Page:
Causes of Alcoholism

The causes of alcoholism in women and men, young, old or teenage are the same -- an imbalance or deficiency in the neurotransmitters in the brain, particularly dopamine in the reward pathway, but GABA, serotonin, endorphins and others are involved as well. However, the causes of those disruptions to neurotransmitters can vary from person to person.

Neurotransmitters are chemicals the brain uses for communication. You can learn more about this process on the understanding alcohol addiction page and the alcoholism disease page. However, to summarize, these neurotransmitters are responsible for regulating our mood states. Dopamine is our pleasure neurotransmitter, serotonin has a natural antidepressant effect, GABA is a natural tranquilizer and endorphins are natural pain relievers.

When neurotransmitters are not in balance, adequate supply or functioning properly they result in feelings like depression, anxiety, hopelessness, hyperactivity, compulsiveness and obsessiveness and cravings for things like sugar, carbohydrates, caffeine, nicotine, alcohol and drugs.

To put it more simply, the causes of alcoholism in women, men and teenagers really boils down to one primary cause -- an unconscious and misguided attempt to restore balance to brain chemistry.

Cravings develop because these substances all give the brain a temporary boost in neurotransmitters, that temporarily relieves the negatives feelings, but after the temporary high the neurotransmitters then plummet to an even lower level, which results in more cravings for the substance.

These substances release a very high level of neurotransmitters instead of a small amount that the brain needs. The brain recognizes that the neurotransmitters are too high and responds by reducing its receptors, which means that more of the substance will be required to get the same result. This is commonly called "tolerance."

The longer this cycle continues, the more depleted the neurotransmitters become. Eventually the brain will no longer produce neurotransmitters at all without the substance of choice which may be sugar, carbs, alcohol, or drugs - whichever substance the individual has been using, and dependence has developed.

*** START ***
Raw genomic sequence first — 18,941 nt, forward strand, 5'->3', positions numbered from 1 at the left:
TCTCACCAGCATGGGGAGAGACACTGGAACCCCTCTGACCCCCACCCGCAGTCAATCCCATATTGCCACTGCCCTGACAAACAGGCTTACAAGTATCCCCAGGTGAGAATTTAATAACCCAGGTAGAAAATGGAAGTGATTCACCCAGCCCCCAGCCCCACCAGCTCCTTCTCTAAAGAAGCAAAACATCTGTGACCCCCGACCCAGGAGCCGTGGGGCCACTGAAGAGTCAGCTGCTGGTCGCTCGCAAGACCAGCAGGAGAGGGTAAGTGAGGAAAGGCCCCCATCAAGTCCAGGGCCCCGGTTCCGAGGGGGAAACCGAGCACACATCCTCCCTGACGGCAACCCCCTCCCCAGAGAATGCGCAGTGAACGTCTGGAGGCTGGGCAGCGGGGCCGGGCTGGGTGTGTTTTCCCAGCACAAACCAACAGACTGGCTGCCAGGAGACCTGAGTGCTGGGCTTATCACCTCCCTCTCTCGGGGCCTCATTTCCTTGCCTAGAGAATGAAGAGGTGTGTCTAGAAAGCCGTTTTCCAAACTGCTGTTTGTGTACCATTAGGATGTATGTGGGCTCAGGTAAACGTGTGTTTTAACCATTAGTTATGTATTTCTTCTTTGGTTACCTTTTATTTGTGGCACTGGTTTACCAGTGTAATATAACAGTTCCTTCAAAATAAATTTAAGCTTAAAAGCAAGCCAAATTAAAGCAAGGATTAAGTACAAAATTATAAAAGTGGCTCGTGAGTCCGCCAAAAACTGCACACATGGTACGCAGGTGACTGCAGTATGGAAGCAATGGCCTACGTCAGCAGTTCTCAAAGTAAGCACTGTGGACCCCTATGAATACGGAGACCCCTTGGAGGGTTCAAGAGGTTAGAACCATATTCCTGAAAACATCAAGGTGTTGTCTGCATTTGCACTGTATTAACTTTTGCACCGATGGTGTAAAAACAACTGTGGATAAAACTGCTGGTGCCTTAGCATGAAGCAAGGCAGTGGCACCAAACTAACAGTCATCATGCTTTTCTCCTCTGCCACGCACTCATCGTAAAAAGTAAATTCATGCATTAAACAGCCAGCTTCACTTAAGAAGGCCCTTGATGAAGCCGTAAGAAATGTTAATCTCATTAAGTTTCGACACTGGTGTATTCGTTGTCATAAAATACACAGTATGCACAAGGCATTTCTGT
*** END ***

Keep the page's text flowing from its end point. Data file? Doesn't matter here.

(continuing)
However, neurotransmitters become deficient, depleted or disrupted because of a variety different factors so these would be considered causes of alcoholism as well. The primary cause of disruption is overstimulation. Overstimulation occurs when the neurotransmitters are triggered to release excessively high amounts repeatedly. Sugar, white flour and other junk food, food additives, preservatives, the over consumption of complex carbohydrates, caffeine, chocolate, nicotine, alcohol and drugs are the most common means of overstimulation.

Other ways that neurotransmitters are disrupted or depleted include nutritional deficiencies, child abuse and neglect, excessive stress, environmental toxins, food allergies and sensitivities, adrenal fatigue, hormonal imbalances, hypothyroidism and candida overgrowth.

If you'd like to learn how I achieved 23 years of craving-free and uninterrupted sobriety by restoring balance to my neurotransmitters, you can find the comprehensive details in my book, Get Sober Stay Sober: The Truth About Alcoholism.

Once you understand that these are the causes of alcoholism in women, men and all, then you are empowered to overcome your addiction. By making changes in your diet and lifestyle, taking nutritional supplements and addressing each of these conditions, you can restore balance to your neurotransmitters, which will alleviate your cravings to drink, as well as your anxiety and depression and enable you to achieve lasting sobriety.

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